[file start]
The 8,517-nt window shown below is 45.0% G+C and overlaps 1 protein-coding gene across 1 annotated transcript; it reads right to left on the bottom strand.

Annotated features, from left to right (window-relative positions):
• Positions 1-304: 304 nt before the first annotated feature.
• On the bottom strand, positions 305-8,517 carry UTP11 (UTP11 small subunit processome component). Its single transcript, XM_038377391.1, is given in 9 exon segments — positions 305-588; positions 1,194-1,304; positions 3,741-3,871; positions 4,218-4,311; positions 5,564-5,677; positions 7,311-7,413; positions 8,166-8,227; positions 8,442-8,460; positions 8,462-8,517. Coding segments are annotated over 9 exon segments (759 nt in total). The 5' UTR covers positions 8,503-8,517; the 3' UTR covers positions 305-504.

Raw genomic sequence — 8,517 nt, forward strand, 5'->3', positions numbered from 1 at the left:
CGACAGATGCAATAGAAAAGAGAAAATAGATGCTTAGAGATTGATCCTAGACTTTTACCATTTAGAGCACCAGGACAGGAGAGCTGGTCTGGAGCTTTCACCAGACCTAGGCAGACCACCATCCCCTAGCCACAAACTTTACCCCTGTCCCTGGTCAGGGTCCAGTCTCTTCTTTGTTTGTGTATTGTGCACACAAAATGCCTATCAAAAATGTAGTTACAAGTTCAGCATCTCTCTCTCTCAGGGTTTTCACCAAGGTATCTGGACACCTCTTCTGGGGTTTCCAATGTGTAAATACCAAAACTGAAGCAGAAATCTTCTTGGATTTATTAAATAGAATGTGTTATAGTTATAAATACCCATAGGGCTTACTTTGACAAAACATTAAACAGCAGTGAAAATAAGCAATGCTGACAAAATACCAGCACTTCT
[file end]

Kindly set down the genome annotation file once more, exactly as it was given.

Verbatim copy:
The 8,517-nt window shown below is 45.0% G+C and overlaps 1 protein-coding gene across 1 annotated transcript; it reads right to left on the bottom strand.

Annotated features, from left to right (window-relative positions):
• Positions 1-304: 304 nt before the first annotated feature.
• On the bottom strand, positions 305-8,517 carry UTP11 (UTP11 small subunit processome component). Its single transcript, XM_038377391.1, is given in 9 exon segments — positions 305-588; positions 1,194-1,304; positions 3,741-3,871; positions 4,218-4,311; positions 5,564-5,677; positions 7,311-7,413; positions 8,166-8,227; positions 8,442-8,460; positions 8,462-8,517. Coding segments are annotated over 9 exon segments (759 nt in total). The 5' UTR covers positions 8,503-8,517; the 3' UTR covers positions 305-504.

Raw genomic sequence — 8,517 nt, forward strand, 5'->3', positions numbered from 1 at the left:
CGACAGATGCAATAGAAAAGAGAAAATAGATGCTTAGAGATTGATCCTAGACTTTTACCATTTAGAGCACCAGGACAGGAGAGCTGGTCTGGAGCTTTCACCAGACCTAGGCAGACCACCATCCCCTAGCCACAAACTTTACCCCTGTCCCTGGTCAGGGTCCAGTCTCTTCTTTGTTTGTGTATTGTGCACACAAAATGCCTATCAAAAATGTAGTTACAAGTTCAGCATCTCTCTCTCTCAGGGTTTTCACCAAGGTATCTGGACACCTCTTCTGGGGTTTCCAATGTGTAAATACCAAAACTGAAGCAGAAATCTTCTTGGATTTATTAAATAGAATGTGTTATAGTTATAAATACCCATAGGGCTTACTTTGACAAAACATTAAACAGCAGTGAAAATAAGCAATGCTGACAAAATACCAGCACTTCT